Connecticut wines are making their marks in the world and growing in popularity. Last year’s festival drew a record number of attendees, including one special visitor, Governor Dannel P. Malloy. This year, a representative from the Governor’s office will be on hand to receive a special “Certificate of Appreciation” for his ongoing support of the local wine industry and its important contribution to the state’s tourism effort.
“The CVWA is proud to be recognized by Governor Malloy as a contributor to Connecticut tourism through our CT Wine Trail and CT Wine Festival, as well as through the individual efforts of the many participating wineries and vineyards whose award-winning labels are ‘putting Connecticut wines on the world map,’” said George Motel, Festival Chairman and owner of Sunset Meadows Vineyards. “The Festival is a great place to see what all the excitement is about. From Chardonnay to Merlot, attendees can taste some of Connecticut’s best wines from 13 participating vineyards.”
Tickets can be purchased in advance until July 21 at: Bishop’s Orchards Vineyards, Gouveia Vineyards, Jones Winery, Hopkins Vineyard, Miranda Vineyard, Sharpe Hill Vineyard, Sunset Meadow Vineyards, and Taylor Brooke Winery. Advanced tickets are also available at Adams Hometown Market, a Platinum Sponsor of the Festival.
Proceeds from the Festival will go toward promoting the CT Wine Trail and the Connecticut wine industry. The CT Wine Trail is a state approved winery and vineyard awareness program that provides visitors with route suggestions to all participating members of the CVWA. Visitors enjoy special wine tours and tastings, and can have their CT Wine Passport stamped at each winery along the trail for the possibility of winning prizes – all while enjoying the beautiful Connecticut countryside.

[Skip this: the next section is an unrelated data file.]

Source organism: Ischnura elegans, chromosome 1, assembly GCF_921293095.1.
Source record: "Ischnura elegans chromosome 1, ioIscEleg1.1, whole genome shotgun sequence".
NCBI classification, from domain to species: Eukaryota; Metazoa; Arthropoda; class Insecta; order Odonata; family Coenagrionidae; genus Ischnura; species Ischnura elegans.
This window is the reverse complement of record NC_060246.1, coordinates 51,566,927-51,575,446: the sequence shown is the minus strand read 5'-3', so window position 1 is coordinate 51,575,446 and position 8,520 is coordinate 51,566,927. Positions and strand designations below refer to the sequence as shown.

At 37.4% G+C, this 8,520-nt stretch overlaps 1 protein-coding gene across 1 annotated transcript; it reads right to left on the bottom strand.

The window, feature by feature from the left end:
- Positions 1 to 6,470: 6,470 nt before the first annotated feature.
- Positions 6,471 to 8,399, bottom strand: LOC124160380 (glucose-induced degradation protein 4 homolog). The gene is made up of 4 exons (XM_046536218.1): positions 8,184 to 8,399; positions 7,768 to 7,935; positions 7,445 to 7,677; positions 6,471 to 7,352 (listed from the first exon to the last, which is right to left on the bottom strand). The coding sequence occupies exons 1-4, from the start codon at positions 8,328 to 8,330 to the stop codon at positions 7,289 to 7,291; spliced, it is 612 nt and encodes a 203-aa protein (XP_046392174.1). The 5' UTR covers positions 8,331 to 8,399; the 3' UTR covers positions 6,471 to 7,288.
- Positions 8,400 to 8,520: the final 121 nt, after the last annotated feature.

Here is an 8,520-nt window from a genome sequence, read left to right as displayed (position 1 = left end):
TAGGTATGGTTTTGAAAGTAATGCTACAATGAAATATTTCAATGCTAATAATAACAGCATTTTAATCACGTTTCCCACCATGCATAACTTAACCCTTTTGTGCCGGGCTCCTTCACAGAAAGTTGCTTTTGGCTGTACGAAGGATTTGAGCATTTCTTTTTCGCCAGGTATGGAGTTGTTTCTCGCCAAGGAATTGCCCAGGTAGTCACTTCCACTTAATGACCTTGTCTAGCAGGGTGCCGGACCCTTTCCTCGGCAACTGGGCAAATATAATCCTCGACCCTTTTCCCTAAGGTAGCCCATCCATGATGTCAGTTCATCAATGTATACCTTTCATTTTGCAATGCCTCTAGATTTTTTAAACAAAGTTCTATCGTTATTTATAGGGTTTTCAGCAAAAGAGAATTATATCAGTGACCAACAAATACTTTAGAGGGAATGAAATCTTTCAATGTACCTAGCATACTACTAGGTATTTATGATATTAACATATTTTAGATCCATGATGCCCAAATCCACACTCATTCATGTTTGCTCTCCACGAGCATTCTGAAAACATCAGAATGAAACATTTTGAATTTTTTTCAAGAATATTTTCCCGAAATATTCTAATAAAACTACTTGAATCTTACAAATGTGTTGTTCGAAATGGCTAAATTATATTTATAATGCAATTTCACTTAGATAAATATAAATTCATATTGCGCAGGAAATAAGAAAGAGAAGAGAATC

For more information and to purchase tickets, visit a participating winery or log on to www.ctwine.com. You can also email email@example.com or call (860) 677-5467.
The following wineries will be present at the Connecticut Wine Festival. They are all members of the Connecticut Vineyard and Winery Association, and are dedicated to promoting Connecticut as a wine-producing region.
Bishop’s Orchards Vineyards – Owned by Keith B. Bishop, this unique winery is located in the historic town of Guilford. Winner, Gold Medal, 2010 Grand Harvest Competition; and Gold Medal: 2009 International Eastern Wine. Log on to: www.bishopsorchardswinery.com/
DiGrazia Vineyards – Founded in 1978 and owned by Paul DiGrazia, DiGrazia Vineyards produces over 15 different wines, ranging from dry to sweet. Located in Brookfield, DiGrazia is known for offering a wide variety of unique wines, including Connecticut grown pear dessert wines. Log on to: www.digrazia.com/
Gouveia Vineyards – Owned by Joe and Lucy Gouveia, located in Wallingford, Gouveia offers 11 different wines. Voted Best Rose in Connecticut 2010 by the Specialty Food Service Awards and Gold Medal Stone House Red winner at the 2008 Big E Wine Competition, Gouveia offers 11 different wines. Log on to: www.gouveiavineyards.com/awards.html
Hopkins Vineyard – Located in the heart of Litchfield Hills, Hopkins Vineyard has been making wine for over 30 years. With more than eleven different varieties of award winning wines, Hopkins Vineyard has received gold, silver, and bronze medals in National and International competitions, alike. Log on to: www.hopkinsvineyard.com/
Jonathan Edwards Winery– Located in the quaint village of North Stonington, the winery is owned by the Edwards family. With vineyards in both Connecticut and Napa Valley, it prides itself on having “New England Charm and Napa Style.” Log on to: www.jedwardswinery.com/
Jones Winery – Spanning 150 years and six generations of the Jones family, owner Jamie Jones carries on the tradition in the White Hills of Shelton. Connecticut Magazine said the Jones Winery had “the Best Connecticut Wine” in 2010 and 2011. Log on to: www.jonesfamilyfarms.com/